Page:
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Body Weight Rebounds and Strategies for Maintenance

Weight Loss Rebound

Body Weight Rebounds and Strategies for Weight Loss Maintenance

Obesity is an incredibly common yet complex disease. As a chronic condition, it is linked to several issues such as high blood pressure, type 2 diabetes, cardiovascular disease, and high cholesterol. Obesity can also cause a slew of other health complications, resulting in a total of five million deaths globally in 2019.

The mainstay of obesity treatment involves implementing a healthy, low calorie diet in conjunction with routine exercise. Additionally, several pharmacologic options are available for those wishing to take a more intensive therapeutic approach. These medications are incredibly effective in reducing body weight; however, they must be used appropriately to lose an maintain healthy weight. This article will discuss the potential for weight rebound and how to mitigate this risk via pharmacologic and lifestyle strategies.

Body Weight Rebound

In obese individuals, treatment with medication may be necessary in addition to lifestyle changes. Several weight loss drugs are on the market, including glucagon-like peptide-1 (GLP-1) analogues. Other medications for comorbid conditions can also induce weight loss such as Majorna, a recently approved drug for type II diabetes. Long-term pharmacologic management is often required to maintain a healthy weight, as stopping medication often caused rebound weight gain despite lifestyle intervention.

Semaglutide, also referred to as Ozempic and Wegovy, is an FDA approved GLP-1 analogue that assists with chronic weight management in addition to lifestyle changes. Though semaglutide is safe and efficacious for managing weight, discontinuation is associated with weight regain. One observational study examined the extent of this effect in obese individuals previously on semaglutide once weekly given subcutaneously. One year after discontinuation of semaglutide, individuals had gained two-thirds of their previous weight loss. Additionally, cardiometabolic parameters demonstrated similar effects1. In a similar study, individuals who remained on semaglutide after the initial 20-week period continued to lose weight thereafter, dropping another 7.9 percent of their body weight. Those that switched back to placebo saw the reverse occur, gaining around 6.9 percent of their body weight back2.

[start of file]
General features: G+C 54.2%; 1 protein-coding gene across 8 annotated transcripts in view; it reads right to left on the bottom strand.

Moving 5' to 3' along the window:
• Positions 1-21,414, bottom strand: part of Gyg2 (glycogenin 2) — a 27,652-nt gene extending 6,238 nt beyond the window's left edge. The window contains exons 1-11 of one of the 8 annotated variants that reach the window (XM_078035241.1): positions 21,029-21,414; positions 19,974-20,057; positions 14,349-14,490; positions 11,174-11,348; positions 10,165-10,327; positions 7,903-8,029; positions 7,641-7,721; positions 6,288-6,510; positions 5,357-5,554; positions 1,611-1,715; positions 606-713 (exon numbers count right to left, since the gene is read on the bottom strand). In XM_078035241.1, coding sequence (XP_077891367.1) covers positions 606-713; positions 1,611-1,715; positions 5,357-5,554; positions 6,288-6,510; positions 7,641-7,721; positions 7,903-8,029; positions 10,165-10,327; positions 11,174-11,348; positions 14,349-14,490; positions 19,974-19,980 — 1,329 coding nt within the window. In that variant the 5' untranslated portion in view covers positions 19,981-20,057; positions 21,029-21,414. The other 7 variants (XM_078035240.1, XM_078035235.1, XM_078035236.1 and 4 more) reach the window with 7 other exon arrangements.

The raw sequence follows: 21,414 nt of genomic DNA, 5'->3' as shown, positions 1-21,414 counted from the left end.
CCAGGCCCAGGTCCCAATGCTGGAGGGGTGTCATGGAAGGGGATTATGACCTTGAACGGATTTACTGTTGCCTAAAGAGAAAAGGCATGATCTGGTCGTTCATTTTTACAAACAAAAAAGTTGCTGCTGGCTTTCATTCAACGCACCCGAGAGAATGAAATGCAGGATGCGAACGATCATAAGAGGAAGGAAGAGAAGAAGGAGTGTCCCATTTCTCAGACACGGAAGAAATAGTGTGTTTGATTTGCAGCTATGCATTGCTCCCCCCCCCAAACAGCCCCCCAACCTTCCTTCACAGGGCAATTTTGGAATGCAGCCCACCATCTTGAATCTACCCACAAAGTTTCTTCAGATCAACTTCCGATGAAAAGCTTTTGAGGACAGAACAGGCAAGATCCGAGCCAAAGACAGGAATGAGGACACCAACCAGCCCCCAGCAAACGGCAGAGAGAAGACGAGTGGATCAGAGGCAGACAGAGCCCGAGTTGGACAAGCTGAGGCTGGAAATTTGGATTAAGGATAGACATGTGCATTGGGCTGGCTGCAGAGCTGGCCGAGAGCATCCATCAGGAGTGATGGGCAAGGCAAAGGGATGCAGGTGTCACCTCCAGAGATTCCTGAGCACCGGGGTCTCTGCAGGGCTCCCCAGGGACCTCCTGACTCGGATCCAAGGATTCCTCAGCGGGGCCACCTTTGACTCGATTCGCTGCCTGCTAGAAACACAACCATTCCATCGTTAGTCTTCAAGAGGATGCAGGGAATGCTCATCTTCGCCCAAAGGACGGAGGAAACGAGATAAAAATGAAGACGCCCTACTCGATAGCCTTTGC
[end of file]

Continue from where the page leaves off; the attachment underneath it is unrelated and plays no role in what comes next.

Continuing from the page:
Results from these studies indicate that individuals are at risk of weight regain after discontinuing their weight loss medication. Obesity is a chronic disease, and therefore, long-term treatment is needed to maintain a healthy weight and health. Moreover, patients may see additional weight loss if they remain on the medication for a longer period of time.

How to Prevent Weight Regain

As the previous studies demonstrated, maintaining a healthy weight after a dramatic weight loss is fairly difficult. The good news is that 20 percent of people who try to lose weight are able to both lose and maintain a 5 percent decrease in their weight for at least a year. To best uphold one’s progress, continued intervention is required through pharmacologic-, exercise-, and diet-based treatment. There are several behavioral strategies that can assist in achieving continued weight loss3.

Diet restriction

Programs that restrict daily calories typically include a reduction of 300 to 500 kcal per day. Additionally, fat calories usually account for less than 30 percent of one’s daily calories in these programs. With this diet, individuals are expected to lose up to one pound weekly and have a five percent reduction in weight after six months. At year three, weight reduction is expected to be three percent3.

Diet and exercise

Diet changes alone are more effective that exercise changes alone. However, combining both exercise and diet programs together is the most efficacious. One analysis evaluated the weight loss outcomes of 17 studies in which participants enrolled in a diet and exercise program. At four years, participants lost an average of four percent of their body weight3.

Low-calorie diets

Unlike diet restriction, low-calorie diets (LCDs) limit daily calories to between 800 to 1600 calories daily. Typical weight loss is 9.7 percent of original weight at six months and 5 percent at one to two years3.